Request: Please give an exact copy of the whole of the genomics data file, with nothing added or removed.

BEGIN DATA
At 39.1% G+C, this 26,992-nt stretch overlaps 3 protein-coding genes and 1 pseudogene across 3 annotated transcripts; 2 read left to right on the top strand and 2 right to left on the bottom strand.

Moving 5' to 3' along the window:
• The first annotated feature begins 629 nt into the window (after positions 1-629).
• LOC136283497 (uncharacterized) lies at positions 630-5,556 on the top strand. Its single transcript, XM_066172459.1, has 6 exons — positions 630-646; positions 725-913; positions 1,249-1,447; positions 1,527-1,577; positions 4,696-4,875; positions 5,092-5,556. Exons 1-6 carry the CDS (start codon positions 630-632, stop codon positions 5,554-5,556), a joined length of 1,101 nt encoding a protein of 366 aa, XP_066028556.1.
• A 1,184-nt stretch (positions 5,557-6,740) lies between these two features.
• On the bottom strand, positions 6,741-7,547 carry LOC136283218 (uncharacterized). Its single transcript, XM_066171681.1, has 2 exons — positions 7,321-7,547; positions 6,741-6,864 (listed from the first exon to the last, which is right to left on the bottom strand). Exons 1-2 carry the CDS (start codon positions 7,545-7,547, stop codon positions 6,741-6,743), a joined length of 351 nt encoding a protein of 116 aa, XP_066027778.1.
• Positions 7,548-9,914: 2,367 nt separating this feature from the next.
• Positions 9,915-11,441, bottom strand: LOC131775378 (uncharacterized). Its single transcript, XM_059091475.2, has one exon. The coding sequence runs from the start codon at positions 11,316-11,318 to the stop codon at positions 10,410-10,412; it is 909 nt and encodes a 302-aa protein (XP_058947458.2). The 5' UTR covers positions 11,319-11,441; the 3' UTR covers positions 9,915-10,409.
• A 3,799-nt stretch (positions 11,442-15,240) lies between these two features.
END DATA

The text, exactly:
At 39.1% G+C, this 26,992-nt stretch overlaps 3 protein-coding genes and 1 pseudogene across 3 annotated transcripts; 2 read left to right on the top strand and 2 right to left on the bottom strand.

Moving 5' to 3' along the window:
• The first annotated feature begins 629 nt into the window (after positions 1-629).
• LOC136283497 (uncharacterized) lies at positions 630-5,556 on the top strand. Its single transcript, XM_066172459.1, has 6 exons — positions 630-646; positions 725-913; positions 1,249-1,447; positions 1,527-1,577; positions 4,696-4,875; positions 5,092-5,556. Exons 1-6 carry the CDS (start codon positions 630-632, stop codon positions 5,554-5,556), a joined length of 1,101 nt encoding a protein of 366 aa, XP_066028556.1.
• A 1,184-nt stretch (positions 5,557-6,740) lies between these two features.
• On the bottom strand, positions 6,741-7,547 carry LOC136283218 (uncharacterized). Its single transcript, XM_066171681.1, has 2 exons — positions 7,321-7,547; positions 6,741-6,864 (listed from the first exon to the last, which is right to left on the bottom strand). Exons 1-2 carry the CDS (start codon positions 7,545-7,547, stop codon positions 6,741-6,743), a joined length of 351 nt encoding a protein of 116 aa, XP_066027778.1.
• Positions 7,548-9,914: 2,367 nt separating this feature from the next.
• Positions 9,915-11,441, bottom strand: LOC131775378 (uncharacterized). Its single transcript, XM_059091475.2, has one exon. The coding sequence runs from the start codon at positions 11,316-11,318 to the stop codon at positions 10,410-10,412; it is 909 nt and encodes a 302-aa protein (XP_058947458.2). The 5' UTR covers positions 11,319-11,441; the 3' UTR covers positions 9,915-10,409.
• A 3,799-nt stretch (positions 11,442-15,240) lies between these two features.